2011 Francine and Michael Saferstein Memorial Lectures
May 13, 2011
Speaker: Prof. James Landers, Depts. Of Chemistry, Mechanical Engineering and Pathology and the Emily Couric Cancer Center, University of Virginia
Topic: Integrated Microfluidic Systems for Genetic Analysis: Exploiting the Microscale for Ultrafast Forensic DNA Interrogation
To mark the 12th annual Francine and Michael Saferstein Memorial Lectures, the Barnett Institute of Chemical and Biological Analysis and the School of Criminology and Criminal Justice at Northeastern University invited James Landers, professor of chemical engineering and pathology at the University of Virginia, to discuss Integrated Microfluidic Systems for Genetic Analysis: Exploiting the Microscale for Ultrafast Forensic DNA Interrogation.
In 2006, Landers and his research team showed the first true evidence that microfluidic technology could provide a “lab-on-a-chip” solution for real-world analysis, i.e. sample in, analysis out. In his lecture, Landers discussed the paradigm shift that microfluidic technology stands to bring to the forensic DNA analysis through lab-on-a-chip devices. “It is a deep honor to give this lecture in memory of your wife and son,” Landers told Saferstein. “It is truly a pleasure to have met you, and I hope this lecture will do justice as a memorial.”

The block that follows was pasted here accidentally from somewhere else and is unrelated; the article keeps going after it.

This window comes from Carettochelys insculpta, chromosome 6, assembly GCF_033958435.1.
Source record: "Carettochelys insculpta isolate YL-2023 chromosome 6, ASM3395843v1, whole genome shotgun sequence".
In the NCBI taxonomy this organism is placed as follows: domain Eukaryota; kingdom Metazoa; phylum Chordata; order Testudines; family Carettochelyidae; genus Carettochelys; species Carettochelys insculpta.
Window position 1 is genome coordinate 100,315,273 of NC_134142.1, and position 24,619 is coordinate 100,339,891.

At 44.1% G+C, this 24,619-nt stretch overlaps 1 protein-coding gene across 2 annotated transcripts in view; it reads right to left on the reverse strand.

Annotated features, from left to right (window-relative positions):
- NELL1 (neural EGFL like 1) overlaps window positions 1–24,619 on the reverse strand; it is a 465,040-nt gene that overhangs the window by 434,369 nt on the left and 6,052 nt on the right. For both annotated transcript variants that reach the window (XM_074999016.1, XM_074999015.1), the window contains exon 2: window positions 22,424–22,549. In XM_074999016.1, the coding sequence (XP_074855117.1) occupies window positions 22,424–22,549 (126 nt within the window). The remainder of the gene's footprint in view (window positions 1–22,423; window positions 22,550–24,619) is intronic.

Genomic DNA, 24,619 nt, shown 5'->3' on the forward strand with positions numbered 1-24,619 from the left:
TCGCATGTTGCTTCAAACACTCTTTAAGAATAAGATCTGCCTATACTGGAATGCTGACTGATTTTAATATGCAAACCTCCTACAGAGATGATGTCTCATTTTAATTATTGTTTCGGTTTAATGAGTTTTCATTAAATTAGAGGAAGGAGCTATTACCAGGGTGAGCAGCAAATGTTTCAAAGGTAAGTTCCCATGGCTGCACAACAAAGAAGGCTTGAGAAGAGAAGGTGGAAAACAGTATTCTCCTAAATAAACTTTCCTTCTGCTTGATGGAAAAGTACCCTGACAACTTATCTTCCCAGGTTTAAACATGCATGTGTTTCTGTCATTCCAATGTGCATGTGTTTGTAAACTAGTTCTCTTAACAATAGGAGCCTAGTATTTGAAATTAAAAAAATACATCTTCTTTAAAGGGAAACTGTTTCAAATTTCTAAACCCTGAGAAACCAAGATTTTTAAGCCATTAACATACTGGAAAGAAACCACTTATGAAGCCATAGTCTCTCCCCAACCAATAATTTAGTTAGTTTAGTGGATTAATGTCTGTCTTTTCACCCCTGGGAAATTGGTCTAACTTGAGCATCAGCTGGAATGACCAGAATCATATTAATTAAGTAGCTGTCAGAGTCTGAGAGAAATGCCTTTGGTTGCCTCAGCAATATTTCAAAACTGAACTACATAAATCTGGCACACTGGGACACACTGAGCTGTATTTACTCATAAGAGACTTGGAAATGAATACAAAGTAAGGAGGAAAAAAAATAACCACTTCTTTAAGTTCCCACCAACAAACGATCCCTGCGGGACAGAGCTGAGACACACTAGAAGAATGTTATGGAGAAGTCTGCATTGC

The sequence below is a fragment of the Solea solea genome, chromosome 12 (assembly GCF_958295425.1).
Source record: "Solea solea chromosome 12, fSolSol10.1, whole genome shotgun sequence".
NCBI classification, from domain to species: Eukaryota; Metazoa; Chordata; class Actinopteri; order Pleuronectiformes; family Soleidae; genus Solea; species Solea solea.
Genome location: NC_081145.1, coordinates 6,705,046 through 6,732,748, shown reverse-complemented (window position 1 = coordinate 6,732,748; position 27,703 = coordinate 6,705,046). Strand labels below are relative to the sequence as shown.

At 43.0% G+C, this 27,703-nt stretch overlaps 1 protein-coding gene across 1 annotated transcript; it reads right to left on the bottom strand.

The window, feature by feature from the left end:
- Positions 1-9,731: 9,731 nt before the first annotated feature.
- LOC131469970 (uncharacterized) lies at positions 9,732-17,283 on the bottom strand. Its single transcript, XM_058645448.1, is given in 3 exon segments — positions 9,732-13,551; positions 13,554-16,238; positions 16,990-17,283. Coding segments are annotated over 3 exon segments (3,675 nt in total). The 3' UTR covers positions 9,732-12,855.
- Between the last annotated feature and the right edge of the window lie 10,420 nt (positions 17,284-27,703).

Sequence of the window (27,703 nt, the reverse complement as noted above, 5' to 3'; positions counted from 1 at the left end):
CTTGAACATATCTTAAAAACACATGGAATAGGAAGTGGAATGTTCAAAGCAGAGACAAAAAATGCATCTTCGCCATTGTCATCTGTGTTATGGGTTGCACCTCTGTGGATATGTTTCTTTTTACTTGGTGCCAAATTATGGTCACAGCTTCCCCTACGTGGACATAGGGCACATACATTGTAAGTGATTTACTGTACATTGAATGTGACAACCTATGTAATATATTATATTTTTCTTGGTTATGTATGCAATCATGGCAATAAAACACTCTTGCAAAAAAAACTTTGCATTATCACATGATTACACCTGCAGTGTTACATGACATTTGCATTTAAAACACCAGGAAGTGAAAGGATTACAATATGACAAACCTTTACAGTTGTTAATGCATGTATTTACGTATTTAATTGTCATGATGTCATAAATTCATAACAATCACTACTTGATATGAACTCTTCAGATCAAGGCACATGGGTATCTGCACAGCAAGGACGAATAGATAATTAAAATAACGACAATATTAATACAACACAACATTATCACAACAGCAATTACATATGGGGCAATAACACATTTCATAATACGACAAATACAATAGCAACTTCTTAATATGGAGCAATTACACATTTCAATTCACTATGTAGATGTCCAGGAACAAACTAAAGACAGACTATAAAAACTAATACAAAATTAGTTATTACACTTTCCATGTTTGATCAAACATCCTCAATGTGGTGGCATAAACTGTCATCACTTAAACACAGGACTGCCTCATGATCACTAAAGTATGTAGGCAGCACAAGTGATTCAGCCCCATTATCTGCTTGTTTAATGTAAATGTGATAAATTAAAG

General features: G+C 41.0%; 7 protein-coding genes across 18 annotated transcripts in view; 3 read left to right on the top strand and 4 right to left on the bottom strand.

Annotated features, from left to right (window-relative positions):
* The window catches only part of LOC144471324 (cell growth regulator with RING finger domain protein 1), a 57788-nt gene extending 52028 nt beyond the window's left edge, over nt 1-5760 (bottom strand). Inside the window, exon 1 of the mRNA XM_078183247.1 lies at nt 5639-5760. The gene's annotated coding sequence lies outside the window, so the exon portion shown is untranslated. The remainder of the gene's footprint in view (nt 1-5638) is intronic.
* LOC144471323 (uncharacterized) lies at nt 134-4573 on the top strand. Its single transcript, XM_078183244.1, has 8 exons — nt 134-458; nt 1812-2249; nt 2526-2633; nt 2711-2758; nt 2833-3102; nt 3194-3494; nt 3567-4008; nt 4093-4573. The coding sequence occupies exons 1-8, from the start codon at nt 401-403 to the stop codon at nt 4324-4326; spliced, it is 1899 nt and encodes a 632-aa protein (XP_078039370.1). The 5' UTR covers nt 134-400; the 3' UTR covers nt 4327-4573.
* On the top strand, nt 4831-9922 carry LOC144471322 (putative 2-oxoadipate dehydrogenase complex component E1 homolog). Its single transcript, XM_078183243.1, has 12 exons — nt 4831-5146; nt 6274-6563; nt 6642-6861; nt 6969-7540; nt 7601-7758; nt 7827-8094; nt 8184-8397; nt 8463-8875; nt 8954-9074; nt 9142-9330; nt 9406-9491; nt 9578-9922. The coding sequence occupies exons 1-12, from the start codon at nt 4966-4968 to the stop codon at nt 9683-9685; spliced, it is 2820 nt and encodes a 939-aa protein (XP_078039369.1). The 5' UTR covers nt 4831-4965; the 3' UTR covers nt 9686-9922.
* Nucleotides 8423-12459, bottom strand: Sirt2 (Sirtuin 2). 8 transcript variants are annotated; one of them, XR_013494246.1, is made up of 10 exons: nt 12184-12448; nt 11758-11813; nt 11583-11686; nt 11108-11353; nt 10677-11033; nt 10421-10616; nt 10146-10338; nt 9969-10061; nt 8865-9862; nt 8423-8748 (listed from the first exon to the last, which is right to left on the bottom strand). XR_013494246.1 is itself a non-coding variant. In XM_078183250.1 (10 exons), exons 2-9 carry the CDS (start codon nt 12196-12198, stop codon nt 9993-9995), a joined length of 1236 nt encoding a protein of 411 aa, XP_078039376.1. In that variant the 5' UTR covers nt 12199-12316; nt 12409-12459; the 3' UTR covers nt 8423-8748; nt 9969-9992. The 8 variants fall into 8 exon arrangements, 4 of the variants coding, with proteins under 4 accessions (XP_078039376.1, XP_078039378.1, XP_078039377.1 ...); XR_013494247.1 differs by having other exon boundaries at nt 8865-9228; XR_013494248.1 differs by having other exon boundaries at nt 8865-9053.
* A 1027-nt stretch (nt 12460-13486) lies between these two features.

This lecture series is named after forensic consultant Dr. Richard Saferstein’s wife and their 3-and-a-half-year-old son. Both were killed when a bomb exploded in the garage of their home in 1978.
Saferstein is a forensic science consultant and retired Chief Forensic Scientist of the New Jersey State Police Laboratory. “I want to thank (Barnett Institute Director) Dr. Barry Karger for his personal support and the support for this lecture,” said Saferstein. “This lecture series is a memorial series and also an outgrowth of my desire to support research and education in the forensic sciences.”
Karger calls the lecture series a very successful venture – noting that some of the most famous people in the field of forensic science have participated in the Francine and Michael Saferstein Memorial Lectures.